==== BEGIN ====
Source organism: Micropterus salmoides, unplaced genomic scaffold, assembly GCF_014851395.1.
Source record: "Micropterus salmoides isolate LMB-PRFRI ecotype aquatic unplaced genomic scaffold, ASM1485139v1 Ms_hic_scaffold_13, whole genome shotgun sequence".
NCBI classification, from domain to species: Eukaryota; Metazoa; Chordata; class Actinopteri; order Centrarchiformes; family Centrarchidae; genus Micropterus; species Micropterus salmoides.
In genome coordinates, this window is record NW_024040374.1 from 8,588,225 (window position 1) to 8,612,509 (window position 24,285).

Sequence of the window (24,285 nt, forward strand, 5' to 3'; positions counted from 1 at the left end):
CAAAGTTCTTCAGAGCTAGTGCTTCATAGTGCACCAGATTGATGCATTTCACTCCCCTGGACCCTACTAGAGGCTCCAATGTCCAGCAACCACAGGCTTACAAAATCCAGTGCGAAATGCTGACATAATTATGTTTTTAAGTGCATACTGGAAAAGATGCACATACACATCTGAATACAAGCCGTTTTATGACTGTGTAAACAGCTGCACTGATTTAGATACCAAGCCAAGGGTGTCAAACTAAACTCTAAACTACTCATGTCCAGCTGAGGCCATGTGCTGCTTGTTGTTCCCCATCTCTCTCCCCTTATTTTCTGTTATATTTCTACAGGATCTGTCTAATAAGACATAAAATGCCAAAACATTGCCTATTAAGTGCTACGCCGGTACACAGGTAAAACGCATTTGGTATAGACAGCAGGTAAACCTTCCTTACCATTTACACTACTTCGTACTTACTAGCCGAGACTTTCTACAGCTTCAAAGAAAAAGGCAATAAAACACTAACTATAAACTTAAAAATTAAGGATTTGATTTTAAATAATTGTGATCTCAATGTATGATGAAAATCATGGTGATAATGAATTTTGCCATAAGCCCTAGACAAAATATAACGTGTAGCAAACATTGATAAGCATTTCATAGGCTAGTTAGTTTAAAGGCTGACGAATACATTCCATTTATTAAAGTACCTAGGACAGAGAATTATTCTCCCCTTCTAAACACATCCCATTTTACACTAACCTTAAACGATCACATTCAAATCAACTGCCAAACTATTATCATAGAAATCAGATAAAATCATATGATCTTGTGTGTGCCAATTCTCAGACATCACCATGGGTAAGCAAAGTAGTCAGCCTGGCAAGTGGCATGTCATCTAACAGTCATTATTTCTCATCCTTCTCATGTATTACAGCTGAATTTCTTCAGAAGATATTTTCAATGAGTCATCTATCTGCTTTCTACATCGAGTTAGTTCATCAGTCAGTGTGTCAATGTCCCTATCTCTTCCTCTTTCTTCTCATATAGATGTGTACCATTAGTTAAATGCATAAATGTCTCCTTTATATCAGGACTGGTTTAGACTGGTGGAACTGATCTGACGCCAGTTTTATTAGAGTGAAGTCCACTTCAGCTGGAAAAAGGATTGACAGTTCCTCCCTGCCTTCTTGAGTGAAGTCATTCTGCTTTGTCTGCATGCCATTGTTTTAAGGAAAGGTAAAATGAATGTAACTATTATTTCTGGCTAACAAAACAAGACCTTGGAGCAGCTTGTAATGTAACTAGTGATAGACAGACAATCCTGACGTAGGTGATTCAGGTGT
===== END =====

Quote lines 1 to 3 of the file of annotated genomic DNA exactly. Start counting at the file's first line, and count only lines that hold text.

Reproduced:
Source organism: Micropterus salmoides, unplaced genomic scaffold, assembly GCF_014851395.1.
Source record: "Micropterus salmoides isolate LMB-PRFRI ecotype aquatic unplaced genomic scaffold, ASM1485139v1 Ms_hic_scaffold_13, whole genome shotgun sequence".
NCBI classification, from domain to species: Eukaryota; Metazoa; Chordata; class Actinopteri; order Centrarchiformes; family Centrarchidae; genus Micropterus; species Micropterus salmoides.